DJ Vadim – Don’t Be Scared
Fri 21st Sep, 2012 Music Reviews 145 viewsin
Sorry “Daddy Vadim”, but I am scared. I’m scared that the Vadim I used to love is gone, and instead we’re left with a poor sound-a-like who now produces music which sounds like all the other shit dubstep/glitch hop out there in the year 2012.
That was my first thought on hearing this album. And although on subsequent listens I’ve softened my stance and have been able to tolerate if not completely like some of the tracks, I still feel as though this is a massive step in the wrong direction for someone who is, to my mind, one of the world’s greatest producers.
And it’s not that Don’t Be Scared is a terrible album, really. It’s not as if Vadim has done a Shadow and gone all Outsider on us (which still sucks to this day). As someone who normally doesn’t like glitch/dubstep/bass/whatever-the-fuck-people-call-it-to-seem-oh-so-fucking-cool-and-not-be-labelled-fans-of-Skrillex, the sound did get me nodding my head on occasion, and if anyone could have convinced me dubstep/glitch/whatever was worth listening to, it would be Vadim.
Vadim’s wicked production skills are evident over all the tracks, but especially Closed Eyes and the Bollywood sampling Bally Umar. Set them Free and Akura Uprising are pretty damn funky, and there are some house like tracks such as Take My Time and Van Vaow which are quite nice. Even the openly dubstep track This DJ with J-Man rapping about joints and dubstep has grown on me.
However, on the whole I wouldn’t say I like this album and the music on it. The biggest problem with the album is it doesn’t sound any better than anything else out there on the market. I love Yara Bravo’s sinfully sexy voice, but Leader it sounds more like an average Santigold track, not a good Vadim one. It’s not just this one track; the whole album feels like this. He’s failed to take the music anywhere I haven’t heard it being led to. Sampling Indian, African, Japanese and other Asian music and mashing it with modern western beats has been done elsewhere, and done significantly better. Dubstep has people like Scuba and Burial making music, and they’ve already done it as good as it’s going to get.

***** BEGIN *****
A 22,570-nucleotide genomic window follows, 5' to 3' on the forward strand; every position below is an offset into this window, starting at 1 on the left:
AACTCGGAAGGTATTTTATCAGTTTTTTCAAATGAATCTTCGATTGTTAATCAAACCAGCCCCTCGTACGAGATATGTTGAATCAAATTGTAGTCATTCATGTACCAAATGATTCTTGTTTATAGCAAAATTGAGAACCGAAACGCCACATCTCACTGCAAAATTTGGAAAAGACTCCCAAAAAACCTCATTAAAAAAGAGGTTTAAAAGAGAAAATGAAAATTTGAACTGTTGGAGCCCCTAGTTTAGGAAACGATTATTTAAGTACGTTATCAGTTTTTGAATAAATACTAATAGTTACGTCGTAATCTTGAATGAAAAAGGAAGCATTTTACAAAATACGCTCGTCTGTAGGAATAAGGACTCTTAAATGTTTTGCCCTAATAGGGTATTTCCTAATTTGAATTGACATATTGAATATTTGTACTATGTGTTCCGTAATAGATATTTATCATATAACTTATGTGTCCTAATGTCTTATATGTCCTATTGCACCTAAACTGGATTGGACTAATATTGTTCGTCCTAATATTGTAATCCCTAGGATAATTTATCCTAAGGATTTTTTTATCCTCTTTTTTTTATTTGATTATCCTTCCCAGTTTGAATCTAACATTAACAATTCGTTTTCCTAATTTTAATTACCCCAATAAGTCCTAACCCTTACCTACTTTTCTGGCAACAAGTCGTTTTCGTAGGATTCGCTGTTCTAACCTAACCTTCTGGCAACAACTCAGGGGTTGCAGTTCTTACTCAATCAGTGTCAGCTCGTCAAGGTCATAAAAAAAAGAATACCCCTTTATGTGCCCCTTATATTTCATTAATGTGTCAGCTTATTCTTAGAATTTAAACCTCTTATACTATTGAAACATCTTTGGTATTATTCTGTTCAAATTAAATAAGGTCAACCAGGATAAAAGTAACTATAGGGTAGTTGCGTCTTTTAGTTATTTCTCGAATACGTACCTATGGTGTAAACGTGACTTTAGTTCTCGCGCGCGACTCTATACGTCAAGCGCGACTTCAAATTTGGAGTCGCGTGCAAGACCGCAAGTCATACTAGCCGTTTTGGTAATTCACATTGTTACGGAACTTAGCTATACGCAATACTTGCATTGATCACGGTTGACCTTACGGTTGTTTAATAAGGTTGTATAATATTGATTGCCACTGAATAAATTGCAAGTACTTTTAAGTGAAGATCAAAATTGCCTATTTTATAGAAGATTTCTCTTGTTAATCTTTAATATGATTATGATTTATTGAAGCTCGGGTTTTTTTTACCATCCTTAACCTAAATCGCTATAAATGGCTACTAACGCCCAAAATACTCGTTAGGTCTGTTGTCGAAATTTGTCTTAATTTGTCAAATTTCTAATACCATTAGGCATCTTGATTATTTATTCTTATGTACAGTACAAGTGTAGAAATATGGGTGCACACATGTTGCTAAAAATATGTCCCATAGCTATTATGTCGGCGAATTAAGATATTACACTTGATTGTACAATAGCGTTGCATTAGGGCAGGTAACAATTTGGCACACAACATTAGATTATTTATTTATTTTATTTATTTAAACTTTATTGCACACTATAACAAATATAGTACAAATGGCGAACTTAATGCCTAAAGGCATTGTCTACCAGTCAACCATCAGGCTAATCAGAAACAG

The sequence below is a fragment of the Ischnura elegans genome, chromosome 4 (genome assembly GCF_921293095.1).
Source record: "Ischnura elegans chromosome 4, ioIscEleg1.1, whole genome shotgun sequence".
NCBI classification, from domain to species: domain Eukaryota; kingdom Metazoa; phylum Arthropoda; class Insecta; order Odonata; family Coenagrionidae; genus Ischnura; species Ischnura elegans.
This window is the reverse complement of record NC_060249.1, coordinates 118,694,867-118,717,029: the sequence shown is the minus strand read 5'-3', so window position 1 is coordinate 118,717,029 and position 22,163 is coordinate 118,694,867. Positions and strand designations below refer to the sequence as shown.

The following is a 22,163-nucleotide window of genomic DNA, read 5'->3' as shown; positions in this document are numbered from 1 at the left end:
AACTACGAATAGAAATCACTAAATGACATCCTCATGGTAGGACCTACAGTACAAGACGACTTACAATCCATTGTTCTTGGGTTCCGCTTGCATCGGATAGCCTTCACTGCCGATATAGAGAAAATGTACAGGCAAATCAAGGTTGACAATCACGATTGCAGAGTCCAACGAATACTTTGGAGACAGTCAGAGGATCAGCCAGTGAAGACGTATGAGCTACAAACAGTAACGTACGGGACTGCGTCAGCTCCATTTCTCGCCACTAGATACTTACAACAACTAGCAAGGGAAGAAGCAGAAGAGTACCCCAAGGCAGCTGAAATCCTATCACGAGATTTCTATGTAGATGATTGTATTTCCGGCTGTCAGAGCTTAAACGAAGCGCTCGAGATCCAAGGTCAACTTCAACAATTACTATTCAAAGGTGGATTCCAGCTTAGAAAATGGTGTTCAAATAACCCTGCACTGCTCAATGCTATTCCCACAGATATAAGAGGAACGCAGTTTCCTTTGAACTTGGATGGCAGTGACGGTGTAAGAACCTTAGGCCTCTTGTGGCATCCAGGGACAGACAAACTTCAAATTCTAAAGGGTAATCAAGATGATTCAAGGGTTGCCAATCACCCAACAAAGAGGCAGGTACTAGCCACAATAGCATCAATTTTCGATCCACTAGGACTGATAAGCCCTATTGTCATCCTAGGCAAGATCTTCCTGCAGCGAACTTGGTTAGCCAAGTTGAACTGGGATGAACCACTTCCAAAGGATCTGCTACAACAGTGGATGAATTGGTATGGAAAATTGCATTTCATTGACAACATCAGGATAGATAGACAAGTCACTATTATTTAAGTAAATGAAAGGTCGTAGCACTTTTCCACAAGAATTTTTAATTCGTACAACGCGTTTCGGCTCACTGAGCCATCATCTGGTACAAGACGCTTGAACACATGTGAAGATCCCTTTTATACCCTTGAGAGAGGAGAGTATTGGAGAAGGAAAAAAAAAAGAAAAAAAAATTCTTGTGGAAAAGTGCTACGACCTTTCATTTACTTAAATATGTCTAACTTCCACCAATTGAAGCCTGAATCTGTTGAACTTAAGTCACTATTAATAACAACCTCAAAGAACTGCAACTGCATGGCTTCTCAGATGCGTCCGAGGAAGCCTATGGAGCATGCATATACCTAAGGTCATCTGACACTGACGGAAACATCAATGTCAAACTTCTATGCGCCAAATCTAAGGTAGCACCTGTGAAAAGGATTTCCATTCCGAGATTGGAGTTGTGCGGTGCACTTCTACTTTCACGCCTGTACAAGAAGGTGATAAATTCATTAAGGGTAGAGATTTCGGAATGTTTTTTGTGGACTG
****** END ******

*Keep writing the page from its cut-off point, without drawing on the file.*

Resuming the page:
Maybe I’m being hard on this album. And yes, I get that this is Vadim’s eleventymillionth release, and that he’s constantly touring, and he’s probably bored of the same old shit, and wished to experiment on this one. And that’s great, all props to him, but then he should have gone all out and actually experimented with music and production methods, tried something completely new, rather than produce a middling dubstep/glitch/bass album which sounds like any bedroom producer could have made it.
And to be fair, I have to admit I have been listening to Don’t Be Afraid in conjunction with some of his early stuff released on Ninja Tune: tracks such as Your Revolution, Terrorist, Combustible, Aural Prostitution, and his stuff with Yara Bravo and Blu Rum 13 as One Self. And no one would debate not many producers can hold a candle to this stuff; however, it appears the Vadim of 2012 is one of those people.